Healthcare marketers track consumers, communicate with them, engage with them, build relationships with them, and then convert them. That’s the true goal of marketing success.
So how is it that so many of us have come to focus on awareness as our key success measurement? Look at our marketing today. Campaigns that say little more than “look at me, look at me!” Billboards and TV ads with no call to action. Web efforts measured by the number of visits.
Does any of that really matter? Does it move the needle of success for your organization? Does your CFO care?
The answer, of course, is “No.”
“You can only manage what you can measure.”
– Peter Drucker
It’s easy to get obsessed with numbers and metrics when you’re working with the Web. There’s no shortage of information about what’s happening with your website, app or campaign. The cup of data overfloweth.
For a certain set of people, and I count myself in this category, data is just fascinating. I find myself getting lost in spreadsheets and databases while attempting to tease out just one more insight.
But the point of data isn’t in the data. It’s often not even in the insights that come from the data. The point is the act of measurement itself.
Measurement creates focus. This is really the reason why we do it. This is really why it matters.
If you’re doing your metrics properly the process starts with defining goals. Aiming only matters if you know what your target looks like. So you start with goals and the goals lead to metrics.
Pay-per-click advertising (and specifically, Google AdWords) is making it easier than ever to target users where and when it matters to them. Google Adwords is launching Enhanced Campaigns – a new way to manage ad campaigns in today’s multi-device world. This is making it even easier to drive targeted traffic to your site, no matter where visitors are or what device they’re using (desktop, mobile, tablet, etc.).
How Do Enhanced Campaigns Work?
Google AdWords Enhanced Campaigns allow you, the advertiser, to create ads that capitalize on the context of someone’s search… things like time of day, device they’re using, and location.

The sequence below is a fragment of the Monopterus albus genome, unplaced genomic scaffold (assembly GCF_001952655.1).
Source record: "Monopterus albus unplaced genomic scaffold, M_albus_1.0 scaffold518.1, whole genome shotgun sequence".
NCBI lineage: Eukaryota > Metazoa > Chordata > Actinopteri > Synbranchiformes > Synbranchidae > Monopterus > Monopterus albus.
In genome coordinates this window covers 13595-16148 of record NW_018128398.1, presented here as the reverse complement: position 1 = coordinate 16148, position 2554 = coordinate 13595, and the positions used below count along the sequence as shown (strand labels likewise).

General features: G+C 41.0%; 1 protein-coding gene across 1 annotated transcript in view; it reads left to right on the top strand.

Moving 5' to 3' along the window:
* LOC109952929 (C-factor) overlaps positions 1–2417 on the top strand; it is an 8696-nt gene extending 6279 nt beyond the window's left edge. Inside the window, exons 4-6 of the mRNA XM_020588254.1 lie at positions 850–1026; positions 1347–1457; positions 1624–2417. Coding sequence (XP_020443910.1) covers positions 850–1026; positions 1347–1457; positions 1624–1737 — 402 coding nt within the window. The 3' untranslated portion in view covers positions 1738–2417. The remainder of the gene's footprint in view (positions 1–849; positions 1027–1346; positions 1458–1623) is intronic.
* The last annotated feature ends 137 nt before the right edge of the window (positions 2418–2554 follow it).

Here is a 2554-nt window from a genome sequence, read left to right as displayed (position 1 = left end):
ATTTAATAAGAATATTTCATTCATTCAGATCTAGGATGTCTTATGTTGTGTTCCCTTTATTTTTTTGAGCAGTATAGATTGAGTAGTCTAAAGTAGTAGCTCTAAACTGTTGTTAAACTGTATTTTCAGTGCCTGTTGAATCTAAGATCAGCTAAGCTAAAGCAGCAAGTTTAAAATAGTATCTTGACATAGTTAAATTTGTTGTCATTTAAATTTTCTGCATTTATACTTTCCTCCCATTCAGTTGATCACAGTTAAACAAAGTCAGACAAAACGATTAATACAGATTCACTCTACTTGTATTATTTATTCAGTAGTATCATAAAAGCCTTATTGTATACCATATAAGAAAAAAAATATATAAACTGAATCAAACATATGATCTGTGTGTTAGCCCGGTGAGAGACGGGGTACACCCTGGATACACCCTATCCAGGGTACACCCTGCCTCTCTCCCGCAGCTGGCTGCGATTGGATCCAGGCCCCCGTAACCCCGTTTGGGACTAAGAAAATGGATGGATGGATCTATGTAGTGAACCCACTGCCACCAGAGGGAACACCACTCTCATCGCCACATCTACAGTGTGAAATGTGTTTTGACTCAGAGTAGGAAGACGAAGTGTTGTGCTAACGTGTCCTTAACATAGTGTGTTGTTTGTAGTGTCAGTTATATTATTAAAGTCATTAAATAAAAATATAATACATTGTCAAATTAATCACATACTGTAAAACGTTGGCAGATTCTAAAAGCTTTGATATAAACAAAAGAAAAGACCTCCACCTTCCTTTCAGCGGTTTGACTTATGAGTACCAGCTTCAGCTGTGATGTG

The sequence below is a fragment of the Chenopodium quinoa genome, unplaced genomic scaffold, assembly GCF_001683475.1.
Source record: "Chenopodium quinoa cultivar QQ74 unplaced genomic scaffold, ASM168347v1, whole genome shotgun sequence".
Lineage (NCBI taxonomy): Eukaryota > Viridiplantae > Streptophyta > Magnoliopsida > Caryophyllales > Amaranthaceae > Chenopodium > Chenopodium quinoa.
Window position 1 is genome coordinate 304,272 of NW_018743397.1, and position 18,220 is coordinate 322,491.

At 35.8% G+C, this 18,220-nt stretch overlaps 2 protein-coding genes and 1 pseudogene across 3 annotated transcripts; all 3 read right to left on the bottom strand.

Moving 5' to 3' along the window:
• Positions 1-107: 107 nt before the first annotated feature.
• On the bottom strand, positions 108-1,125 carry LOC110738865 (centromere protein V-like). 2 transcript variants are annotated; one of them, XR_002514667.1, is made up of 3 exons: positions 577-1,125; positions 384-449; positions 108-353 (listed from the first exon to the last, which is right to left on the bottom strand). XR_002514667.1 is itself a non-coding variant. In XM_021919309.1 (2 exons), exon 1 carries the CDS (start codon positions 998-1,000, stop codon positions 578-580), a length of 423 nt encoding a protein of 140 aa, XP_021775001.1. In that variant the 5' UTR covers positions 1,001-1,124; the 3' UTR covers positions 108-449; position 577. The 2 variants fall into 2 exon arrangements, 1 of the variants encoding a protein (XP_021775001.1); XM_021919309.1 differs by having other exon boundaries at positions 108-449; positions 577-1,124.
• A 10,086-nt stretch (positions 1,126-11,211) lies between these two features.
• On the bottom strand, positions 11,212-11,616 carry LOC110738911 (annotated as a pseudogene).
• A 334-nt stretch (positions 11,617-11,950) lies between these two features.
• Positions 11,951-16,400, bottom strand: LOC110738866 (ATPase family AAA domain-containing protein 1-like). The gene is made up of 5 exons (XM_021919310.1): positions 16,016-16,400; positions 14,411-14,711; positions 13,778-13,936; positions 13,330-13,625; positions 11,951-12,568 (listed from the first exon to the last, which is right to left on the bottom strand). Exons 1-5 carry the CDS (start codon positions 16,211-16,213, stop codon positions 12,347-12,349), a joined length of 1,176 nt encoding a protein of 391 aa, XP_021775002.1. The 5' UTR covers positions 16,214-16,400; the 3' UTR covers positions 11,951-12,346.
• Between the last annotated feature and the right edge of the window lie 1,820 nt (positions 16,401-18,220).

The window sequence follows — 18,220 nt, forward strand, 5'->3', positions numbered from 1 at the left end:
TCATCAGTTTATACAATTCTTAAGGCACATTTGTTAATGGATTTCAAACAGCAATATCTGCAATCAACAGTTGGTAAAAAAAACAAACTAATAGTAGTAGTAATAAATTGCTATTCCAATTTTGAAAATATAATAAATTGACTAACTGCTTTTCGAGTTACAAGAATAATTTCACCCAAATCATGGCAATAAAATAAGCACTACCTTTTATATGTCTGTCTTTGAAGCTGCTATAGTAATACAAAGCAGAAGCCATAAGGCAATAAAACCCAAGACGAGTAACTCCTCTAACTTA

For example, to promote your emergency room, you may want visitors on a mobile device to see an ad with clickable phone number and driving directions, while visitors on a desktop computer view an ad that drives them to a landing page with an online form to reserve a spot. Your ad may even change depending on what time of day it is, or how far the visitor is from your hospital.
Rather than creating several ads for multiple different scenarios, Google will be able to detect the situations, and use your criteria to automatically tailor your one ad to fit the visitors’ specific needs.
The possibilities are endless.
VitalSite 6.4 introduced a powerful feature: promotional codes. It’s been exciting to see how our clients are using them to promote their calendar events and drive revenue for their organizations.
So you’re probably wondering, “What’s the best way to use promotional codes?” Well, reach into your marketer’s toolbox and pull out two proven tactics: Limited Time Offers and Exclusive Offers.
Recent comments by Brad Smallwood, Facebook’s Head of Measurement and Insights, have really thrown marketers for a loop. At the recent Interactive Advertising Bureau MIXX Conference, Smallwood indicated, “It is the delivery of the marketing message to the right consumer, not the click, which creates real value for brand advertisers.”
In essence, Facebook is downplaying the role of the almighty click, falling back on long-term marketing truisms that recency and frequency are the keys to marketing effectiveness.
Most organizations waste a good portion of their marketing dollars, but lack of direct metrics leaves them at a loss as to what’s effective and what’s failing.
eMarketing is supposed to fix all of that, right? So Smallwood’s comments fly in the face of digital marketing dogma. We’re supposed to be able to see and track marketing effectiveness online.
Here at Geonetric, we’re constantly cooking up new and exciting ways for our clients to engage with their patients. These days that engagement conversation often turns to tools like Facebook, Twitter, YouTube and many others.
You know – that social media stuff.
But along with generating creative ideas, we’re in love with measuring the tactics we use. Some might even call it an obsession.
Healthcare marketers spend a lot of time thinking about how their website compares to other hospital websites. They even put a lot of energy into figuring out which sites to evaluate. Do you look at how you compare to peers around the country, or to that competitor up the street?
Although useful, this information doesn’t give a complete comparison. That’s because you don’t just compete with hospital sites – they don’t set consumer expectations. Consumers spend over 13 hours each week online, and most of that time isn’t spent on hospital websites.